In Tanzania, Salum Abdalla (he/him), alongside the Bridge Initiative Organisation, brought together religious leaders and businesses in Zanzibar. At this event, Salum organized training sessions and workshops to equip them with the knowledge and tools to implement inclusive policies, address discrimination, and celebrate diversity within their workplaces and communities.

In Uganda, Qwin Mbabazi (she/her), alongside her organization Queer Youth Uganda, partnered with attorneys to facilitate a two-day training in rural communities. This training covered the implications of the Anti-Homosexuality Act and a Know Your Rights workshop on how to self-advocate and keep rural LGBTQ+ members safe in the event of an arrest. This training was conducted in local languages to ensure that non-English speakers can understand the law, which is only published in English.

In Uganda, Reagan Sekidde (they/them) organized a training that equipped participants with knowledge on the laws and policies that affect transgender people under the Anti-Homosexuality Act (AHA) and how to protect themselves online as a part of Icebreakers Uganda’s “My Rights” initiative. The goal of the training was to empower and address stigma and discrimination against trans women.

In Zambia, Mino Likwasi (they/them), alongside the Women's Alliance for Equality, organized a five-day Business 101 training for LBTQ small-medium business owners and entrepreneurs. Following the training, recipients will receive monthly mentorship sessions and additional training opportunities.


In Cambodia, Srorn Srun (he/him), alongside CamASEAN Youth's Future, organized an LGBTQ+ storytelling project displayed at the Rainbow Life Museum. The stories collected were shared in a social media advocacy campaign to promote LGBTQ+ visibility. Srorn also organized a training on how to strengthen storytelling for advocacy and lobbying to promote LGBTQ+ rights.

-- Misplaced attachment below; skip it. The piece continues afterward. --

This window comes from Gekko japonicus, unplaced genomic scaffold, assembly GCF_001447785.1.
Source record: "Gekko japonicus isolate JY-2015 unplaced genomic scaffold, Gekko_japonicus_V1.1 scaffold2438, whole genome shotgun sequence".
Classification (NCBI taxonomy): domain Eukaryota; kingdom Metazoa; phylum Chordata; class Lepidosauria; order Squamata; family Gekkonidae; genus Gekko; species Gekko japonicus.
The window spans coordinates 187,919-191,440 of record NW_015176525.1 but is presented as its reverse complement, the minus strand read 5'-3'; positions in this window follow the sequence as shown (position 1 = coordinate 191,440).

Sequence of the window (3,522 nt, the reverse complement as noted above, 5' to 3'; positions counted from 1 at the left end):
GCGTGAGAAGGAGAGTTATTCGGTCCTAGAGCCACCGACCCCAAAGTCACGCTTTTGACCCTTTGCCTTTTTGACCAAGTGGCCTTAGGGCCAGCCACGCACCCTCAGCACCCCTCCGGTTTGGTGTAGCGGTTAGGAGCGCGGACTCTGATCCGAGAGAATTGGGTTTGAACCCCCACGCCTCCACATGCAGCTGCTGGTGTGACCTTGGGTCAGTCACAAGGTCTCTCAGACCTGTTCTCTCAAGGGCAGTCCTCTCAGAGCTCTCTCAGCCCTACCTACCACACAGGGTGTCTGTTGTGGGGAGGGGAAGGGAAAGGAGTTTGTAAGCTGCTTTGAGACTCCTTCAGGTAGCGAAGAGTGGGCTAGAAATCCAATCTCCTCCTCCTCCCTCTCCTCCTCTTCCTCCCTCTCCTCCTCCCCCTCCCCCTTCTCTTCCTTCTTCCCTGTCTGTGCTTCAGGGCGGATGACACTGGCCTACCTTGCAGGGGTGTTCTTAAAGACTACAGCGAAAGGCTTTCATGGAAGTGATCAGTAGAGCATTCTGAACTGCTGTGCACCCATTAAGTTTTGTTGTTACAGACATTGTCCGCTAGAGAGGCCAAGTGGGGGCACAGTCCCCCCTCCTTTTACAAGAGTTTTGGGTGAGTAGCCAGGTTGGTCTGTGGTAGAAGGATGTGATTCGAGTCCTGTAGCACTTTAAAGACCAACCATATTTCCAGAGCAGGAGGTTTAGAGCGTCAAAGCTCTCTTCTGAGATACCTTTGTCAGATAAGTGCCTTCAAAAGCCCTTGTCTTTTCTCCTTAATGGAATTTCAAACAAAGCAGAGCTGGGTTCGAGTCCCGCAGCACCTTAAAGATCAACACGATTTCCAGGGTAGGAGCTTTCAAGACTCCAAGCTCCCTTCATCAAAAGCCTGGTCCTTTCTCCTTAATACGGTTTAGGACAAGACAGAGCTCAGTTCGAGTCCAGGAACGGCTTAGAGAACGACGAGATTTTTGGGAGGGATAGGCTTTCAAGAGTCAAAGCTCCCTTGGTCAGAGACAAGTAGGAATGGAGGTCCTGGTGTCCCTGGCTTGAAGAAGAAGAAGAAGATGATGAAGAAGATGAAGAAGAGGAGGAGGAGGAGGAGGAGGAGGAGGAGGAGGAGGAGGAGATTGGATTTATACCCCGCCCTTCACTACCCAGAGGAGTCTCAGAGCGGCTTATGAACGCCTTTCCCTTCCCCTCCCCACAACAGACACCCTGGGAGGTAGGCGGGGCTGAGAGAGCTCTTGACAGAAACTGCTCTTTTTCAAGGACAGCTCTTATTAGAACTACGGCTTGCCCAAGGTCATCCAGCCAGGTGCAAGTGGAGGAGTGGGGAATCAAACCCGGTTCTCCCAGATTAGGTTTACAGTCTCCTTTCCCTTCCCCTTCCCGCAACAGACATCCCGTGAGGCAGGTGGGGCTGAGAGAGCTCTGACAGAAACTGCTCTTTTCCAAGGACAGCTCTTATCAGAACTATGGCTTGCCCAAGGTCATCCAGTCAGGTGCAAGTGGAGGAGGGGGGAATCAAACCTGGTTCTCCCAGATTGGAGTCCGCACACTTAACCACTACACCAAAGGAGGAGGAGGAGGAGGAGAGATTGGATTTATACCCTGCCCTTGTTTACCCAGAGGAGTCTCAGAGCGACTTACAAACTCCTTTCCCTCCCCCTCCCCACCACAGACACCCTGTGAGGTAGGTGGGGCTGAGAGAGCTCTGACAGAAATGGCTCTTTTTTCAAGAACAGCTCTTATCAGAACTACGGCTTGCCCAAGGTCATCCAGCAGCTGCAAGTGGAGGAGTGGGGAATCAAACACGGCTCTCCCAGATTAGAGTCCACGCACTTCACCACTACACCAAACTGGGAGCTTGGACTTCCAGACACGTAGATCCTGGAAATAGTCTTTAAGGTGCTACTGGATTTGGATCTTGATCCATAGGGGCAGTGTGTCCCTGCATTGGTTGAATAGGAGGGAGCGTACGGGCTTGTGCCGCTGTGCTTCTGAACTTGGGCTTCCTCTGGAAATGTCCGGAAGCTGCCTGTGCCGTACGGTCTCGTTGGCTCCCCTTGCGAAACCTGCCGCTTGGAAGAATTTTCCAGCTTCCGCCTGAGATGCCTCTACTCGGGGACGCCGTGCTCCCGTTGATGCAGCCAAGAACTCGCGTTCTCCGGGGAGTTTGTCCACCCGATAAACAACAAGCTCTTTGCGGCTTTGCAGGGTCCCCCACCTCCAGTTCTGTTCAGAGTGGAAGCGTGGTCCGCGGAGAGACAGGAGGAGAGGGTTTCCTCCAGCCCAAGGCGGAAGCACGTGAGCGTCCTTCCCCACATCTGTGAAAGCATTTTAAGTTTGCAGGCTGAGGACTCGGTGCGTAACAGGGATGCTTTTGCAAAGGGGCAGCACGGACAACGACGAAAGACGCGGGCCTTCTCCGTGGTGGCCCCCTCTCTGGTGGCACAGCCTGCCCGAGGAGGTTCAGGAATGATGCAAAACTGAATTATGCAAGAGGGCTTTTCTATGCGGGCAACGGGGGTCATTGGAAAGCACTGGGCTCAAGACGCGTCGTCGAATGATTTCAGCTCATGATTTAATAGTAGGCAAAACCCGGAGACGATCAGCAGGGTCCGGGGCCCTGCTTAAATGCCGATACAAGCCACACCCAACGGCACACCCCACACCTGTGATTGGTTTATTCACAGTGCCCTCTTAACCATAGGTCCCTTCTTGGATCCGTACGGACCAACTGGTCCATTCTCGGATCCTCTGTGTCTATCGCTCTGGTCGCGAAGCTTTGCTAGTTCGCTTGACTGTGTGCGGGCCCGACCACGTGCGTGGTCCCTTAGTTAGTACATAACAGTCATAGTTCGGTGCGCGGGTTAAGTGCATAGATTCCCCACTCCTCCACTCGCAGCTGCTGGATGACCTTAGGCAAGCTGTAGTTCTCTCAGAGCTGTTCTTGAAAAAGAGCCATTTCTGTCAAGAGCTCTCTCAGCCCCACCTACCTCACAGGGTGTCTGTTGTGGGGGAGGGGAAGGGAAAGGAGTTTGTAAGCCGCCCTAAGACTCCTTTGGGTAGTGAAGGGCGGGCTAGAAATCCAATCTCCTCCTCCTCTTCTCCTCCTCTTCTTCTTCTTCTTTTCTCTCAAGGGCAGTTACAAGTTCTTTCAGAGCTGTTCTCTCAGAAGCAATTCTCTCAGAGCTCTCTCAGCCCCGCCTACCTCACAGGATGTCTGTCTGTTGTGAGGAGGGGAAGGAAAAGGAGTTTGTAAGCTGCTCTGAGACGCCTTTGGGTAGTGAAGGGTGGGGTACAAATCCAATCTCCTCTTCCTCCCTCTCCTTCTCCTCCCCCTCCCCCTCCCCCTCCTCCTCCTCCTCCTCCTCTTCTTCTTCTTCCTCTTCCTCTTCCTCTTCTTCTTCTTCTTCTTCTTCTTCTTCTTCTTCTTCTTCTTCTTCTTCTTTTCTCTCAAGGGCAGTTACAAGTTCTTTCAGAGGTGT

In Central Asia, an Anonymous Advocate, through the organization LighT, developed a chatbot to respond with personalized accurate information on trans rights. The app is available on the messenger Telegram, the most popular messenger app in the country. More than 150 LGBTQ+ related definitions were uploaded to the chatbot, and in the first two weeks there were already 20 unique users, demonstrating the interest in this content and the need for this tool.

In Hong Kong, Henry Tse (he/him), through his organization Transgender Equality Hong Kong, organized a photo exhibition to show the diversity and the needs of the local transgender population culminating in a panel discussion to raise the profile of upcoming impact litigation for legal gender recognition. Following a seven year long legal battle, Henry Tse in April 2024 achieved a major victory for legal gender recognition, as a policy revision struck down the surgery requirement for transgender people to amend their gender marker.

In Malaysia, Numan Afifi (he/him), through the organization JEJAKA, organized a Queer Artists in Residence program titled, "Arts for Human Rights Residency Programme," to produce arts that reflects and celebrates LGBTQ+ experiences and interactive sessions to foster cultural change. The program included an “Arts and Faith” workshop with 70 participants, and a workshop on using art to combat conversion therapy with 160 participants, which showcased the community's strong interest and support to promote LGBTQ+ rights.


In Armenia, Lilit Martirosyan (she/her) through her organization Right Side Human Rights Defender NGO brought together 50 LGBTQ+ activists, NGO representatives, international community representatives, and state representatives for a meeting preparing for a future Trans Pride conference in Armenia. This event included panel discussions, presentations on the achievements of trans people, the importance of trans visibility, and the importance of legal gender recognition. The event focused on the benefits of implementing a Trans Pride in the upcoming years as a means of increasing visibility of trans issues and advocating for legislation that will protect the human rights of trans people in Armenia.

In Bulgaria, Denitsa Lyubenova (she/her), through the organization Deystvie, organized the 13th Sofia Pride Film Fest with a focus on marriage equality. The festival featured more than 10 films, including a blend of documentaries, feature films, and short films. The films focused on including young, emerging directors and filmmakers.

In Czechia, Viktor Heumann (he/they), alongside the organization Transparent, developed a project titled "United for Trans Rights." The project worked to strengthen a coalition of 12 LGBTQ+ organizations to understand and advocate for trans rights in Czechia, including a focus on ending forced sterilizations. In May 2024, the Czech Constitutional Court struck down the forced sterilization requirement for transgender people.